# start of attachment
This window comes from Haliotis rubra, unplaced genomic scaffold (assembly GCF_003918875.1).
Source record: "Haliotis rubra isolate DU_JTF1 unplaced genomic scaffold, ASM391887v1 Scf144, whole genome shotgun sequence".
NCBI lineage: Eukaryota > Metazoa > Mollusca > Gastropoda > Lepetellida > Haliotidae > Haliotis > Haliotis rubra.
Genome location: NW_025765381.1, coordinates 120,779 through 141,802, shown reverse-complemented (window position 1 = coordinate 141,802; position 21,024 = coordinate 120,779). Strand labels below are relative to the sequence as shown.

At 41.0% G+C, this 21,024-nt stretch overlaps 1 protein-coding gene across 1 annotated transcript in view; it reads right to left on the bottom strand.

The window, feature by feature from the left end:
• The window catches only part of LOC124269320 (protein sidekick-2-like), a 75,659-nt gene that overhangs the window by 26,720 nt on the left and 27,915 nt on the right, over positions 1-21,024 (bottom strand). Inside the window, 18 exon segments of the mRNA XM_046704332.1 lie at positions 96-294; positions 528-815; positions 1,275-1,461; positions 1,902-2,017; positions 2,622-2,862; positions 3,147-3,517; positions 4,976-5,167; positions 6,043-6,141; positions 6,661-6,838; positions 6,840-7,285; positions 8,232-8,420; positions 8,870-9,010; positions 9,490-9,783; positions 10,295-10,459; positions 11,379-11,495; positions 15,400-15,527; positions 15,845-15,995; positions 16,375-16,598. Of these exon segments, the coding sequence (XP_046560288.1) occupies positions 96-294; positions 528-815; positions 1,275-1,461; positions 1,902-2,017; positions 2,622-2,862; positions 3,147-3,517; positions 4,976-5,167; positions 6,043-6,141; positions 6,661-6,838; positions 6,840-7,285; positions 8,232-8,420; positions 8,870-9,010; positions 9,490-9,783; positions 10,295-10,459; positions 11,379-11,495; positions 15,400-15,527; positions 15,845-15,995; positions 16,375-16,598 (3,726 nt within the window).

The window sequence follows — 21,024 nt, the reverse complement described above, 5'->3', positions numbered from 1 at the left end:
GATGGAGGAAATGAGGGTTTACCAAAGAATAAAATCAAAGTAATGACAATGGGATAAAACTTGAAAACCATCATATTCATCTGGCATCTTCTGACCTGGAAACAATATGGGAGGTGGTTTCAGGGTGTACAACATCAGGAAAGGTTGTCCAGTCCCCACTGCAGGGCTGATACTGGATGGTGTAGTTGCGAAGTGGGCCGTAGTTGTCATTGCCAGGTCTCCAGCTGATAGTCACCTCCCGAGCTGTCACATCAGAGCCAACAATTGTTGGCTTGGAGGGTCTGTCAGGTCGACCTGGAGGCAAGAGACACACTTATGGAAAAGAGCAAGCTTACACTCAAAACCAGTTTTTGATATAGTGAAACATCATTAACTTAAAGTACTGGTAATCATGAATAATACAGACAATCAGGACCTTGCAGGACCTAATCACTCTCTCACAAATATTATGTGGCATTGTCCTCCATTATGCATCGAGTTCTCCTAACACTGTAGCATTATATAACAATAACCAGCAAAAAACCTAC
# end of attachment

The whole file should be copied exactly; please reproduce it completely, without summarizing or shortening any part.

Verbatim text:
This window comes from Haliotis rubra, unplaced genomic scaffold (assembly GCF_003918875.1).
Source record: "Haliotis rubra isolate DU_JTF1 unplaced genomic scaffold, ASM391887v1 Scf144, whole genome shotgun sequence".
NCBI lineage: Eukaryota > Metazoa > Mollusca > Gastropoda > Lepetellida > Haliotidae > Haliotis > Haliotis rubra.
Genome location: NW_025765381.1, coordinates 120,779 through 141,802, shown reverse-complemented (window position 1 = coordinate 141,802; position 21,024 = coordinate 120,779). Strand labels below are relative to the sequence as shown.

At 41.0% G+C, this 21,024-nt stretch overlaps 1 protein-coding gene across 1 annotated transcript in view; it reads right to left on the bottom strand.

The window, feature by feature from the left end:
• The window catches only part of LOC124269320 (protein sidekick-2-like), a 75,659-nt gene that overhangs the window by 26,720 nt on the left and 27,915 nt on the right, over positions 1-21,024 (bottom strand). Inside the window, 18 exon segments of the mRNA XM_046704332.1 lie at positions 96-294; positions 528-815; positions 1,275-1,461; positions 1,902-2,017; positions 2,622-2,862; positions 3,147-3,517; positions 4,976-5,167; positions 6,043-6,141; positions 6,661-6,838; positions 6,840-7,285; positions 8,232-8,420; positions 8,870-9,010; positions 9,490-9,783; positions 10,295-10,459; positions 11,379-11,495; positions 15,400-15,527; positions 15,845-15,995; positions 16,375-16,598. Of these exon segments, the coding sequence (XP_046560288.1) occupies positions 96-294; positions 528-815; positions 1,275-1,461; positions 1,902-2,017; positions 2,622-2,862; positions 3,147-3,517; positions 4,976-5,167; positions 6,043-6,141; positions 6,661-6,838; positions 6,840-7,285; positions 8,232-8,420; positions 8,870-9,010; positions 9,490-9,783; positions 10,295-10,459; positions 11,379-11,495; positions 15,400-15,527; positions 15,845-15,995; positions 16,375-16,598 (3,726 nt within the window).

The window sequence follows — 21,024 nt, the reverse complement described above, 5'->3', positions numbered from 1 at the left end:
GATGGAGGAAATGAGGGTTTACCAAAGAATAAAATCAAAGTAATGACAATGGGATAAAACTTGAAAACCATCATATTCATCTGGCATCTTCTGACCTGGAAACAATATGGGAGGTGGTTTCAGGGTGTACAACATCAGGAAAGGTTGTCCAGTCCCCACTGCAGGGCTGATACTGGATGGTGTAGTTGCGAAGTGGGCCGTAGTTGTCATTGCCAGGTCTCCAGCTGATAGTCACCTCCCGAGCTGTCACATCAGAGCCAACAATTGTTGGCTTGGAGGGTCTGTCAGGTCGACCTGGAGGCAAGAGACACACTTATGGAAAAGAGCAAGCTTACACTCAAAACCAGTTTTTGATATAGTGAAACATCATTAACTTAAAGTACTGGTAATCATGAATAATACAGACAATCAGGACCTTGCAGGACCTAATCACTCTCTCACAAATATTATGTGGCATTGTCCTCCATTATGCATCGAGTTCTCCTAACACTGTAGCATTATATAACAATAACCAGCAAAAAACCTAC